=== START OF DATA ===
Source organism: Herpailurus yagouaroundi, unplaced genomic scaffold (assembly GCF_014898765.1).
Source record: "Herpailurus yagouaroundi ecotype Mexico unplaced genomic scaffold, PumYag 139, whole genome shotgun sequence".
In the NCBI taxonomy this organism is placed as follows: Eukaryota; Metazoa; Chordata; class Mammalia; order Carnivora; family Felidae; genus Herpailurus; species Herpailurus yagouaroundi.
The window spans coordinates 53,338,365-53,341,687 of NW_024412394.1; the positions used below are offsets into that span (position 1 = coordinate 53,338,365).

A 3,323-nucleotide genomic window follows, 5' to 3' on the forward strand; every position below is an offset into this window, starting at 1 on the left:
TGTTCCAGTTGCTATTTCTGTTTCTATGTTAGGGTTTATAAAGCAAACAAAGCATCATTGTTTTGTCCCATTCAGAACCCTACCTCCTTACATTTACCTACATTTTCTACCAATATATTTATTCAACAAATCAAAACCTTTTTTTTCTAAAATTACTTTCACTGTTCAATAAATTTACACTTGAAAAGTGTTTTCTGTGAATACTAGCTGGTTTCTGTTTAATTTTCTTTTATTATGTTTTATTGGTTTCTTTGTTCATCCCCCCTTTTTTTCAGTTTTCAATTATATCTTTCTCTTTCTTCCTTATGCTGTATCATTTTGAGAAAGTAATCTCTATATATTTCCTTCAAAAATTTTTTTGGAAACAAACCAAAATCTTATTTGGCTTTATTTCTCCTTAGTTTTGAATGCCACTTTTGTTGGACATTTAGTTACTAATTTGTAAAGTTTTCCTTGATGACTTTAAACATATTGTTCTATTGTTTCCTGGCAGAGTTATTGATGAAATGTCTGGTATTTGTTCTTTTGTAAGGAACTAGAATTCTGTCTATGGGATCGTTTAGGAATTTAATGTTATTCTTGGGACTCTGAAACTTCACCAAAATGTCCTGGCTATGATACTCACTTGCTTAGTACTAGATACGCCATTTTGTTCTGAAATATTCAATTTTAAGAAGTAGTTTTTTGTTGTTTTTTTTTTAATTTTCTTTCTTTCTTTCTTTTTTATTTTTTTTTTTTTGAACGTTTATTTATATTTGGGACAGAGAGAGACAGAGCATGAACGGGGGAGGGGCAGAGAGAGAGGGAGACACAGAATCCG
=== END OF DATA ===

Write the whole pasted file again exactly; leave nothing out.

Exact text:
Source organism: Herpailurus yagouaroundi, unplaced genomic scaffold (assembly GCF_014898765.1).
Source record: "Herpailurus yagouaroundi ecotype Mexico unplaced genomic scaffold, PumYag 139, whole genome shotgun sequence".
In the NCBI taxonomy this organism is placed as follows: Eukaryota; Metazoa; Chordata; class Mammalia; order Carnivora; family Felidae; genus Herpailurus; species Herpailurus yagouaroundi.
The window spans coordinates 53,338,365-53,341,687 of NW_024412394.1; the positions used below are offsets into that span (position 1 = coordinate 53,338,365).

A 3,323-nucleotide genomic window follows, 5' to 3' on the forward strand; every position below is an offset into this window, starting at 1 on the left:
TGTTCCAGTTGCTATTTCTGTTTCTATGTTAGGGTTTATAAAGCAAACAAAGCATCATTGTTTTGTCCCATTCAGAACCCTACCTCCTTACATTTACCTACATTTTCTACCAATATATTTATTCAACAAATCAAAACCTTTTTTTTCTAAAATTACTTTCACTGTTCAATAAATTTACACTTGAAAAGTGTTTTCTGTGAATACTAGCTGGTTTCTGTTTAATTTTCTTTTATTATGTTTTATTGGTTTCTTTGTTCATCCCCCCTTTTTTTCAGTTTTCAATTATATCTTTCTCTTTCTTCCTTATGCTGTATCATTTTGAGAAAGTAATCTCTATATATTTCCTTCAAAAATTTTTTTGGAAACAAACCAAAATCTTATTTGGCTTTATTTCTCCTTAGTTTTGAATGCCACTTTTGTTGGACATTTAGTTACTAATTTGTAAAGTTTTCCTTGATGACTTTAAACATATTGTTCTATTGTTTCCTGGCAGAGTTATTGATGAAATGTCTGGTATTTGTTCTTTTGTAAGGAACTAGAATTCTGTCTATGGGATCGTTTAGGAATTTAATGTTATTCTTGGGACTCTGAAACTTCACCAAAATGTCCTGGCTATGATACTCACTTGCTTAGTACTAGATACGCCATTTTGTTCTGAAATATTCAATTTTAAGAAGTAGTTTTTTGTTGTTTTTTTTTTAATTTTCTTTCTTTCTTTCTTTTTTATTTTTTTTTTTTTGAACGTTTATTTATATTTGGGACAGAGAGAGACAGAGCATGAACGGGGGAGGGGCAGAGAGAGAGGGAGACACAGAATCCG